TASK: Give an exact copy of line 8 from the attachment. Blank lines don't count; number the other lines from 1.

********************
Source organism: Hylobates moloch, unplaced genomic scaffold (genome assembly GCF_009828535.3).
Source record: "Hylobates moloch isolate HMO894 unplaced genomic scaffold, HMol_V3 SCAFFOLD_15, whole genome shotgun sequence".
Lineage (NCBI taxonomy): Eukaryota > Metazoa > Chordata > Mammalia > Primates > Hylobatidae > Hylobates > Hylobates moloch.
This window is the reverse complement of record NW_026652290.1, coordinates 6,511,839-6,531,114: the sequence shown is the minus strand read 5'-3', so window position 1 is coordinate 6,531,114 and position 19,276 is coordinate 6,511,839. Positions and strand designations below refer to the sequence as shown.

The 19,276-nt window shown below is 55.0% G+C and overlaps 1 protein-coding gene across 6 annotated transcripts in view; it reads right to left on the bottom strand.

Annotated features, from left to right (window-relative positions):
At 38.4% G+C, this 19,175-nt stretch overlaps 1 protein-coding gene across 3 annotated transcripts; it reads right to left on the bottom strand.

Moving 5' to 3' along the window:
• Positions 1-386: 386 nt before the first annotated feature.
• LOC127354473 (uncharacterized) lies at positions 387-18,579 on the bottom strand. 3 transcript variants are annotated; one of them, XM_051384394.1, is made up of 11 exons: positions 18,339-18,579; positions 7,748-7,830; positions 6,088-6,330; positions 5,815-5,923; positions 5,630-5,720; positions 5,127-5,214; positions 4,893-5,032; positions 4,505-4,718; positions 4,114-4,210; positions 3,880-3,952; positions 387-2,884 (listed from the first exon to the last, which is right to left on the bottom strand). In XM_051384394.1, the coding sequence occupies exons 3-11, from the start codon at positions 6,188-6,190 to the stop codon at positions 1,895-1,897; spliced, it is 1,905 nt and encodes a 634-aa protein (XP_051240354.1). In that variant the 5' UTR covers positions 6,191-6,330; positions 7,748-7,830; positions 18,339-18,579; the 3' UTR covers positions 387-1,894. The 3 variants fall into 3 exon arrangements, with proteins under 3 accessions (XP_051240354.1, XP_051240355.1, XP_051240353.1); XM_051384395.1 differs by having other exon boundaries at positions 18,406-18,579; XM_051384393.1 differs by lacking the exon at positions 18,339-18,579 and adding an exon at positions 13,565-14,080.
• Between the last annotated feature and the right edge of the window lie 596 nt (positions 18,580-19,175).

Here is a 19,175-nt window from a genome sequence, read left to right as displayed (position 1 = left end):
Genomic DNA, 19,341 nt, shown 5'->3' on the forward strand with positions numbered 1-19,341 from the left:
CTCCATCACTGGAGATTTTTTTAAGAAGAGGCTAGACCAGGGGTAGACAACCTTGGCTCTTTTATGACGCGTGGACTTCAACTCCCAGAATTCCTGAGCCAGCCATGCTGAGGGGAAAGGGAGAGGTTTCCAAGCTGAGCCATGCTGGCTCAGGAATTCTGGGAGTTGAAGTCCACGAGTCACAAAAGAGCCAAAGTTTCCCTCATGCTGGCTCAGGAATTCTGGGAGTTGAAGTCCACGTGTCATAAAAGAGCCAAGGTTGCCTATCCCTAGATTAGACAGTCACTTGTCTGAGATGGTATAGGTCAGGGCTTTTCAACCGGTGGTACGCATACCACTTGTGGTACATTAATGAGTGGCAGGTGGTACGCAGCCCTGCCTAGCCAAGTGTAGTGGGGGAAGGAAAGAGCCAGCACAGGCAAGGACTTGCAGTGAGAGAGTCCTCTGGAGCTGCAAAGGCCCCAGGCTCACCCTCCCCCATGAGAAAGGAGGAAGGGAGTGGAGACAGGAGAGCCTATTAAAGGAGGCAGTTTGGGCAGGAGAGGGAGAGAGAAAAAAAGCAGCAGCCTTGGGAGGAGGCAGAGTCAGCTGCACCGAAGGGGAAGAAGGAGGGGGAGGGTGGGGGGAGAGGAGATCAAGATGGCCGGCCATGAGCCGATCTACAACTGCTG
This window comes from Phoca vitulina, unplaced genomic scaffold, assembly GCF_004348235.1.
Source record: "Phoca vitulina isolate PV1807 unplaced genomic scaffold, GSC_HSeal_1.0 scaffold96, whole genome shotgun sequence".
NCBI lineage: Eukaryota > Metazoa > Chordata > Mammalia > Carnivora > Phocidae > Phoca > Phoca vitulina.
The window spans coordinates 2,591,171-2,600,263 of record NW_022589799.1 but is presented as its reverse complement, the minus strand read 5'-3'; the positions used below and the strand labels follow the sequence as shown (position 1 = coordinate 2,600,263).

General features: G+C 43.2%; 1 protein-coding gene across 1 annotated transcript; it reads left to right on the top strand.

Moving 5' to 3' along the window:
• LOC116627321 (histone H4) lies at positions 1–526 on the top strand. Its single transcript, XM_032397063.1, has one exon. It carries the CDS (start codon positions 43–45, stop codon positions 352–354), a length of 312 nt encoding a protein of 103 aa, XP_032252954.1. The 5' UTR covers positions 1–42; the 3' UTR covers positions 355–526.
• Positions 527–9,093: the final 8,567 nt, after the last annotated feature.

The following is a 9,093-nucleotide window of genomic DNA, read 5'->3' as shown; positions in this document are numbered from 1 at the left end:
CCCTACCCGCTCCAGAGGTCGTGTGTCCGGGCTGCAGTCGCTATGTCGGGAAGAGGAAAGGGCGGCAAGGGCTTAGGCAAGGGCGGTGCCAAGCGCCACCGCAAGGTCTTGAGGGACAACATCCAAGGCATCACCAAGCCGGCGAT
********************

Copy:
Moving 5' to 3' along the window: